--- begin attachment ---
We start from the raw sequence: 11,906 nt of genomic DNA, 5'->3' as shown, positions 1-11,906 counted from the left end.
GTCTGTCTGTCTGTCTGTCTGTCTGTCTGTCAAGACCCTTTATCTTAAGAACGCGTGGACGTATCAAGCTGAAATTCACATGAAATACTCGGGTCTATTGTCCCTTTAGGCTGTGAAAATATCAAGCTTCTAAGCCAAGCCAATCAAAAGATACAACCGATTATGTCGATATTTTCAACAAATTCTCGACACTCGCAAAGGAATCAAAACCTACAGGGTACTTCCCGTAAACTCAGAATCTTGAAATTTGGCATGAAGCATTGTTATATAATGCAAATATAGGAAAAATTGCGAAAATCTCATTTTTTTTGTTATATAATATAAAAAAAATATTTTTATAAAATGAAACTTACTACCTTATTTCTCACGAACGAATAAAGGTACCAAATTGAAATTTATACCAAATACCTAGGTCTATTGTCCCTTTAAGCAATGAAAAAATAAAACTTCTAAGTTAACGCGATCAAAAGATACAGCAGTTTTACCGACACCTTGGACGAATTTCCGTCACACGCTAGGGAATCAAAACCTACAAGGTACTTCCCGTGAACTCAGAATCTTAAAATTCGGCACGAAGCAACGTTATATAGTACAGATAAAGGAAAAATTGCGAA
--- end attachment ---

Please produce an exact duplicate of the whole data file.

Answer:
We start from the raw sequence: 11,906 nt of genomic DNA, 5'->3' as shown, positions 1-11,906 counted from the left end.
GTCTGTCTGTCTGTCTGTCTGTCTGTCTGTCAAGACCCTTTATCTTAAGAACGCGTGGACGTATCAAGCTGAAATTCACATGAAATACTCGGGTCTATTGTCCCTTTAGGCTGTGAAAATATCAAGCTTCTAAGCCAAGCCAATCAAAAGATACAACCGATTATGTCGATATTTTCAACAAATTCTCGACACTCGCAAAGGAATCAAAACCTACAGGGTACTTCCCGTAAACTCAGAATCTTGAAATTTGGCATGAAGCATTGTTATATAATGCAAATATAGGAAAAATTGCGAAAATCTCATTTTTTTTGTTATATAATATAAAAAAAATATTTTTATAAAATGAAACTTACTACCTTATTTCTCACGAACGAATAAAGGTACCAAATTGAAATTTATACCAAATACCTAGGTCTATTGTCCCTTTAAGCAATGAAAAAATAAAACTTCTAAGTTAACGCGATCAAAAGATACAGCAGTTTTACCGACACCTTGGACGAATTTCCGTCACACGCTAGGGAATCAAAACCTACAAGGTACTTCCCGTGAACTCAGAATCTTAAAATTCGGCACGAAGCAACGTTATATAGTACAGATAAAGGAAAAATTGCGAA